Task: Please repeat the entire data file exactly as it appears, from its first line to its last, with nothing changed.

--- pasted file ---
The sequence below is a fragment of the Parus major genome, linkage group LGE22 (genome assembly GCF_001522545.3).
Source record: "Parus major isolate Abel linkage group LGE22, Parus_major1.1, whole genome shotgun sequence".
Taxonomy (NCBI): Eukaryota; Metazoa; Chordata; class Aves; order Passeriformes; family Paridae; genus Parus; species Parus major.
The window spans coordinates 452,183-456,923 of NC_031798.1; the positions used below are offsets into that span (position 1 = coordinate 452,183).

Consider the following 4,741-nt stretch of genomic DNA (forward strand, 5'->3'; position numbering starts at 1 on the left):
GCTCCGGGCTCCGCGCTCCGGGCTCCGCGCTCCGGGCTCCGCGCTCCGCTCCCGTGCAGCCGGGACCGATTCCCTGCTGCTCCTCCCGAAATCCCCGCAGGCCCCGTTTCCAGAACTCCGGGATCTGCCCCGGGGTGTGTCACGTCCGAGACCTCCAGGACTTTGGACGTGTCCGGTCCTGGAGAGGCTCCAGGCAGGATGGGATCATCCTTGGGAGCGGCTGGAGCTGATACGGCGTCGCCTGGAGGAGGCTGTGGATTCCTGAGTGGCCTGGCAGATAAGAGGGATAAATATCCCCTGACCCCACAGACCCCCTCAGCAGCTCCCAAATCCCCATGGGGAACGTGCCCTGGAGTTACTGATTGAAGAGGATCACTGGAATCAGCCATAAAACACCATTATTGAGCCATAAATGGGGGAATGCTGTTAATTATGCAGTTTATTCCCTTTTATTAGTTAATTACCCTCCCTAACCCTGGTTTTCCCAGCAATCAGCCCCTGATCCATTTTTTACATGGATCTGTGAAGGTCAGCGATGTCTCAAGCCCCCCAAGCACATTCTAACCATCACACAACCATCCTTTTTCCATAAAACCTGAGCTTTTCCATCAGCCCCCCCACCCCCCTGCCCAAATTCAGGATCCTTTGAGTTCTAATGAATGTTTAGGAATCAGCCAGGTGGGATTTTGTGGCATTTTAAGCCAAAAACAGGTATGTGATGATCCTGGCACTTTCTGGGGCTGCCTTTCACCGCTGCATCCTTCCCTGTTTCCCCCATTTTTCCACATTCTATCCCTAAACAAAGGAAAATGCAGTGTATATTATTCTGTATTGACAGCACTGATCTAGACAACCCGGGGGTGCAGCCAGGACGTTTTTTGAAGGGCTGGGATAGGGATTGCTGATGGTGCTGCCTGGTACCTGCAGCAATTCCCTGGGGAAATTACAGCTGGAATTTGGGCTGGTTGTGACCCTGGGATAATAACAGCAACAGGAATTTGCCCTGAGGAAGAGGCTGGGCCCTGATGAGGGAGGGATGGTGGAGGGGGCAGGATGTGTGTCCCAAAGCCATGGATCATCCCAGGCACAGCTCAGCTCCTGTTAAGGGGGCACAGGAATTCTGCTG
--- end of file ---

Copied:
The sequence below is a fragment of the Parus major genome, linkage group LGE22 (genome assembly GCF_001522545.3).
Source record: "Parus major isolate Abel linkage group LGE22, Parus_major1.1, whole genome shotgun sequence".
Taxonomy (NCBI): Eukaryota; Metazoa; Chordata; class Aves; order Passeriformes; family Paridae; genus Parus; species Parus major.
The window spans coordinates 452,183-456,923 of NC_031798.1; the positions used below are offsets into that span (position 1 = coordinate 452,183).

Consider the following 4,741-nt stretch of genomic DNA (forward strand, 5'->3'; position numbering starts at 1 on the left):
GCTCCGGGCTCCGCGCTCCGGGCTCCGCGCTCCGGGCTCCGCGCTCCGCTCCCGTGCAGCCGGGACCGATTCCCTGCTGCTCCTCCCGAAATCCCCGCAGGCCCCGTTTCCAGAACTCCGGGATCTGCCCCGGGGTGTGTCACGTCCGAGACCTCCAGGACTTTGGACGTGTCCGGTCCTGGAGAGGCTCCAGGCAGGATGGGATCATCCTTGGGAGCGGCTGGAGCTGATACGGCGTCGCCTGGAGGAGGCTGTGGATTCCTGAGTGGCCTGGCAGATAAGAGGGATAAATATCCCCTGACCCCACAGACCCCCTCAGCAGCTCCCAAATCCCCATGGGGAACGTGCCCTGGAGTTACTGATTGAAGAGGATCACTGGAATCAGCCATAAAACACCATTATTGAGCCATAAATGGGGGAATGCTGTTAATTATGCAGTTTATTCCCTTTTATTAGTTAATTACCCTCCCTAACCCTGGTTTTCCCAGCAATCAGCCCCTGATCCATTTTTTACATGGATCTGTGAAGGTCAGCGATGTCTCAAGCCCCCCAAGCACATTCTAACCATCACACAACCATCCTTTTTCCATAAAACCTGAGCTTTTCCATCAGCCCCCCCACCCCCCTGCCCAAATTCAGGATCCTTTGAGTTCTAATGAATGTTTAGGAATCAGCCAGGTGGGATTTTGTGGCATTTTAAGCCAAAAACAGGTATGTGATGATCCTGGCACTTTCTGGGGCTGCCTTTCACCGCTGCATCCTTCCCTGTTTCCCCCATTTTTCCACATTCTATCCCTAAACAAAGGAAAATGCAGTGTATATTATTCTGTATTGACAGCACTGATCTAGACAACCCGGGGGTGCAGCCAGGACGTTTTTTGAAGGGCTGGGATAGGGATTGCTGATGGTGCTGCCTGGTACCTGCAGCAATTCCCTGGGGAAATTACAGCTGGAATTTGGGCTGGTTGTGACCCTGGGATAATAACAGCAACAGGAATTTGCCCTGAGGAAGAGGCTGGGCCCTGATGAGGGAGGGATGGTGGAGGGGGCAGGATGTGTGTCCCAAAGCCATGGATCATCCCAGGCACAGCTCAGCTCCTGTTAAGGGGGCACAGGAATTCTGCTG